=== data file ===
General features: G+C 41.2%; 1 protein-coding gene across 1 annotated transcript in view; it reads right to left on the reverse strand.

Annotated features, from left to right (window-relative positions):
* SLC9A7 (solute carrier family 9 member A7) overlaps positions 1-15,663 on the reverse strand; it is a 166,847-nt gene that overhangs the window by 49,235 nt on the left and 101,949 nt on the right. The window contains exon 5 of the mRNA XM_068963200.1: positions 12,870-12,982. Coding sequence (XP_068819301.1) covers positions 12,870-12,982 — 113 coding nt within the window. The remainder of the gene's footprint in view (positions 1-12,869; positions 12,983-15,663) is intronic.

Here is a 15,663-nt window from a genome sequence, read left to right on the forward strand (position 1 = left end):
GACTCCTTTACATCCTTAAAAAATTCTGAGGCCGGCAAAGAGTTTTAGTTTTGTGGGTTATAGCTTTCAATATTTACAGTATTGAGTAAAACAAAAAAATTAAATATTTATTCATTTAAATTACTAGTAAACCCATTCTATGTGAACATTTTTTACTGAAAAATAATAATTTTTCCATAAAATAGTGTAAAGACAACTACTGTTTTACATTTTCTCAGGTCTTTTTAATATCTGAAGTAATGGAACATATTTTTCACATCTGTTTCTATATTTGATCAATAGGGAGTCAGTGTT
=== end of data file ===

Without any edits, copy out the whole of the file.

General features: G+C 41.2%; 1 protein-coding gene across 1 annotated transcript in view; it reads right to left on the reverse strand.

Annotated features, from left to right (window-relative positions):
* SLC9A7 (solute carrier family 9 member A7) overlaps positions 1-15,663 on the reverse strand; it is a 166,847-nt gene that overhangs the window by 49,235 nt on the left and 101,949 nt on the right. The window contains exon 5 of the mRNA XM_068963200.1: positions 12,870-12,982. Coding sequence (XP_068819301.1) covers positions 12,870-12,982 — 113 coding nt within the window. The remainder of the gene's footprint in view (positions 1-12,869; positions 12,983-15,663) is intronic.

Here is a 15,663-nt window from a genome sequence, read left to right on the forward strand (position 1 = left end):
GACTCCTTTACATCCTTAAAAAATTCTGAGGCCGGCAAAGAGTTTTAGTTTTGTGGGTTATAGCTTTCAATATTTACAGTATTGAGTAAAACAAAAAAATTAAATATTTATTCATTTAAATTACTAGTAAACCCATTCTATGTGAACATTTTTTACTGAAAAATAATAATTTTTCCATAAAATAGTGTAAAGACAACTACTGTTTTACATTTTCTCAGGTCTTTTTAATATCTGAAGTAATGGAACATATTTTTCACATCTGTTTCTATATTTGATCAATAGGGAGTCAGTGTT